Theater producers and owners may have insurance providers to turn to at this time of crisis for payout compensation due to the closures. Had producers closed Broadway of their own volition, there may not have been a potential payout. But since it was a government edict that mandated the shutdown, losses may more likely be recoverable. Specifically, insurance agreements typically have clauses that provide for reimbursement due to indirect losses of business income due to unforeseeable events. These are generally referred to as “force majeure” provisions. Some insurance provisions are designed to cover business income loss sustained where a “Civil Authority” (such as New York’s Governor) prohibits access to the insured’s business location(s) (such as Broadway theaters). However, the language of the policy is key to analyzing coverage. For example, a “Civil Authority” provision often requires “physical loss” to the property or adjacent property in order to cover losses, and whether “physical loss” is required or has ensued or not is subject to varied legal interpretations. For example, in Sloan v. Phoenix of Hartford Ins. Co., 46 Mich. App. 46, 51, 207 N.W.2d 434, 436–37 (Mich Ct. App. 1973), the Michigan Court of Appeals held that the Civil Authority provision of an insurance agreement did not require physical damage or loss to property to trigger coverage and should cover owners and operators of movie theaters who sought insurance payout following a curfew ordered by the Governor of Michigan in response to widespread riots. Conversely, other courts have found that a “physical loss” requirement restricted coverage, and courts are split in interpreting what constitutes “physical loss.” Some courts require tangible changes resulting in damage to the property (e.g., Universal Image Prods., Inc. v. Chubb Corp., 703 F. Supp. 2d 705, 710-11 (E.D. Mich. 2010), aff’d sub nom. Universal Image Prods., Inc. v. Fed. Ins. Co., 475 F. App’x 569 (6th Cir. 2012)). Others don’t require the change to be tangible (e.g., Mellin v. N. Sec. Ins. Co., Inc., 167 N.H. 544, 550, 115 A.3d 799, 805 (N.H. 2015)). The insurance policy holders may face challenges alleging that “physical loss” results from COVID-19 without evidence that those infected with COVID-19 were present on the premises; and even if they surmount that hurdle, they then may face challenges to sufficiently demonstrate physical loss under any court interpretation as a result of an individual or individuals with COVID-19 being present on the premises. However, given the unprecedented nature of the claim, it remains to be seen how courts might address such claims.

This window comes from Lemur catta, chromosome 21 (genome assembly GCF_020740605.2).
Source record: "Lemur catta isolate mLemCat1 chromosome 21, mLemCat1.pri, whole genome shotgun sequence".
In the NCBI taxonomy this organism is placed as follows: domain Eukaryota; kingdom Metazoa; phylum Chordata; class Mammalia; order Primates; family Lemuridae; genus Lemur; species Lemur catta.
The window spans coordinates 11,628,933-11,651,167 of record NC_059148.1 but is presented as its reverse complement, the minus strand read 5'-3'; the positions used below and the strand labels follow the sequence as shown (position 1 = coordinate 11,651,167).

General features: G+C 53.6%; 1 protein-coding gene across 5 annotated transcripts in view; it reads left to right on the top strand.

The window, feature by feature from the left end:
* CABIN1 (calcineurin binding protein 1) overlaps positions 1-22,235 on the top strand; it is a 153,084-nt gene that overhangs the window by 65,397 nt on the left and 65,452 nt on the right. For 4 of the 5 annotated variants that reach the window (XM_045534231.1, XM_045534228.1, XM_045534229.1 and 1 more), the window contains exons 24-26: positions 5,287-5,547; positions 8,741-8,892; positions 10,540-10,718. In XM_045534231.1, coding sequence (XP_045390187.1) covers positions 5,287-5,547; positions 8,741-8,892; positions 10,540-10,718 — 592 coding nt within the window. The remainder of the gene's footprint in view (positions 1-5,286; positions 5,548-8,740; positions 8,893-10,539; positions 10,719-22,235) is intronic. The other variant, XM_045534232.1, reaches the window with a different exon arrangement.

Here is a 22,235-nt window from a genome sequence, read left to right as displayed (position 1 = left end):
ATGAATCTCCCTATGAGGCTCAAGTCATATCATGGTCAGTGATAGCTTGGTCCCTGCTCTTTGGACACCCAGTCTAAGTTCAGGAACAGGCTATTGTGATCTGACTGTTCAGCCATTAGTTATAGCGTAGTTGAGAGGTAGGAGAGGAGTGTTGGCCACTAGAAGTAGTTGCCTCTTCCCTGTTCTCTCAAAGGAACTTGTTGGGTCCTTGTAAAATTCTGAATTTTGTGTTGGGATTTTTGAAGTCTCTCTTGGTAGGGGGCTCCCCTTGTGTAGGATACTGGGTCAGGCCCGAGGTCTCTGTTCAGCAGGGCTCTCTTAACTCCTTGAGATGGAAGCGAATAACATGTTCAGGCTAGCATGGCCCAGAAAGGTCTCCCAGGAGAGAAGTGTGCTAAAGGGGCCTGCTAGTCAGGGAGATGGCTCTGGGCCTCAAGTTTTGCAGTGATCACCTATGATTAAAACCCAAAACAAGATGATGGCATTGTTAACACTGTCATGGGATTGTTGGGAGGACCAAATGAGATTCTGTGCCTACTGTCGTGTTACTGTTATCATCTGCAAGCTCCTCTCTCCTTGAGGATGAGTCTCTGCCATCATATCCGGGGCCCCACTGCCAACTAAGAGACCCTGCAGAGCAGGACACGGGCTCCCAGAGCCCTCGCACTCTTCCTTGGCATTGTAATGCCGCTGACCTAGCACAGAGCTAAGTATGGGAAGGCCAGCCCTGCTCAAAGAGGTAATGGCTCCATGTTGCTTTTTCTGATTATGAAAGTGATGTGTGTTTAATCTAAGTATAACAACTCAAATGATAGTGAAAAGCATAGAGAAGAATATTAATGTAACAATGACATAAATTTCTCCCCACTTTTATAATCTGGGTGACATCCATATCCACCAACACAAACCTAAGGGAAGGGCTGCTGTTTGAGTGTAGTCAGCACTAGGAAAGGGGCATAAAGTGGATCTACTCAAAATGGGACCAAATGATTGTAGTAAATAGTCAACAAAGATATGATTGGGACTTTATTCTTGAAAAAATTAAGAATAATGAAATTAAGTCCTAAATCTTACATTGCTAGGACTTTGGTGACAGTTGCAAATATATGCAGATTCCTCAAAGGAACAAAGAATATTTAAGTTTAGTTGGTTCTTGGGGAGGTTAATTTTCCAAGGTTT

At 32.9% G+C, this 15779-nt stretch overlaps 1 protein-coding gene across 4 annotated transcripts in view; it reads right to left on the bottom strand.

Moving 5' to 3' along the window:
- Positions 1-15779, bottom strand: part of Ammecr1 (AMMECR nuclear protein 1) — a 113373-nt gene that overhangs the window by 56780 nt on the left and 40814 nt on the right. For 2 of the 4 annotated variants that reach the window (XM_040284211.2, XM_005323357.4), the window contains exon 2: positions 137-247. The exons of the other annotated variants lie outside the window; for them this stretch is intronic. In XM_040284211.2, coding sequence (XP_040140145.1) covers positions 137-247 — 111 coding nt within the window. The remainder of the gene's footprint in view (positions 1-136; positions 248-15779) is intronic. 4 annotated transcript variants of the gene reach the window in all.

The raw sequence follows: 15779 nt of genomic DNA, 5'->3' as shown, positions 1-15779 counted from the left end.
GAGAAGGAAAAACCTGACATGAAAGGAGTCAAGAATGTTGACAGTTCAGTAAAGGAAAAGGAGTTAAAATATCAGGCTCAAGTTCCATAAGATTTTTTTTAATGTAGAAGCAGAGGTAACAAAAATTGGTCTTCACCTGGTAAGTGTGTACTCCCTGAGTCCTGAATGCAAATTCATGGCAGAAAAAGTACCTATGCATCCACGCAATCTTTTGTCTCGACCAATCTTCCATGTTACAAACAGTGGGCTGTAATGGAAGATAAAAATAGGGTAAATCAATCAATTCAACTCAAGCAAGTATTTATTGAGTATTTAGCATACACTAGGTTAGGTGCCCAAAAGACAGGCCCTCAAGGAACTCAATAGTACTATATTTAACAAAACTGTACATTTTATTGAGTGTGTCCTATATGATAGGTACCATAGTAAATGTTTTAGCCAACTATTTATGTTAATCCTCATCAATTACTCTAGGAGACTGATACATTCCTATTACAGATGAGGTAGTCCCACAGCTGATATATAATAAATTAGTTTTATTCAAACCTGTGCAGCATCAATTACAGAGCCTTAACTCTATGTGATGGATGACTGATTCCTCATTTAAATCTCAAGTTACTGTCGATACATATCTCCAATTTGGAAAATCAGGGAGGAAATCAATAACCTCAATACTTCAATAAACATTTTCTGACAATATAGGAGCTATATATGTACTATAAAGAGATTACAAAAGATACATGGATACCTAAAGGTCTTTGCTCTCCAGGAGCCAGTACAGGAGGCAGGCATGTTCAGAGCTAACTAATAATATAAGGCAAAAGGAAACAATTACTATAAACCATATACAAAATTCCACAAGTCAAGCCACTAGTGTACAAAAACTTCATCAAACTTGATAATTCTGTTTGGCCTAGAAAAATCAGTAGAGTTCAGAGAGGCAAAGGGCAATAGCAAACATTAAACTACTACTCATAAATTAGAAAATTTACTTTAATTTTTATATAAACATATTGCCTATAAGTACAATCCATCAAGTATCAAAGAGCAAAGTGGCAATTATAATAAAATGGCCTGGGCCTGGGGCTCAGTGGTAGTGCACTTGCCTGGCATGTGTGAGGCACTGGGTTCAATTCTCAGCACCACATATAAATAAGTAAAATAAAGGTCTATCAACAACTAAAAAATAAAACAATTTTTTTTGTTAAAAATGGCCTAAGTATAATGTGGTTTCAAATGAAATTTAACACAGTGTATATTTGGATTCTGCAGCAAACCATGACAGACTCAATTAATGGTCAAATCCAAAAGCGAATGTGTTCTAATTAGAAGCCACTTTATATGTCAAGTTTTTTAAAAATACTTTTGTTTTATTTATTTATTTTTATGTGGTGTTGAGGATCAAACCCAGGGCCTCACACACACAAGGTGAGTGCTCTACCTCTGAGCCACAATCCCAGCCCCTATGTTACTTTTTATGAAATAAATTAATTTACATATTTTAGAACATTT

In addition to Civil Authority coverage provisions, “Business Interruption” or “Ingress/Egress” provisions, which can cover the insured’s losses due to business interruption where entrance or exit from the insured’s property is unavailable, may apply to theaters for loss. But like “Civil Authority” coverage, often such provisions only apply where the policyholder sustains a direct physical loss to the property. Additional considerations for insurance coverage include time limits in the policy for coverage—for example, a policy setting coverage limits to two weeks when, as with Broadway, the closure is intended to last at least four weeks. Further, some policies exclude coverage for contamination and pollution, including, in some cases specifically, “viruses.”
On the other hand, there are insurance policies that have extensions of coverage for losses due to epidemics or communicable or infectious diseases, which have no restrictions requiring physical damage to insured properties. To the extent that producers or theater owners have such provisions in their insurance coverage agreements, additional doors to recovery may be available.
RPJ Counsel Ethan Krasnoo counsels both companies and individuals on employment, entertainment and media, First Amendment, insurance and data privacy matters. He is admitted to practice in New York State, the U.S. District Courts for the Southern and Eastern Districts of New York, the U.S. Court of Appeals for the Second Circuit, and U.S. Tax Court. Attorney Advertising.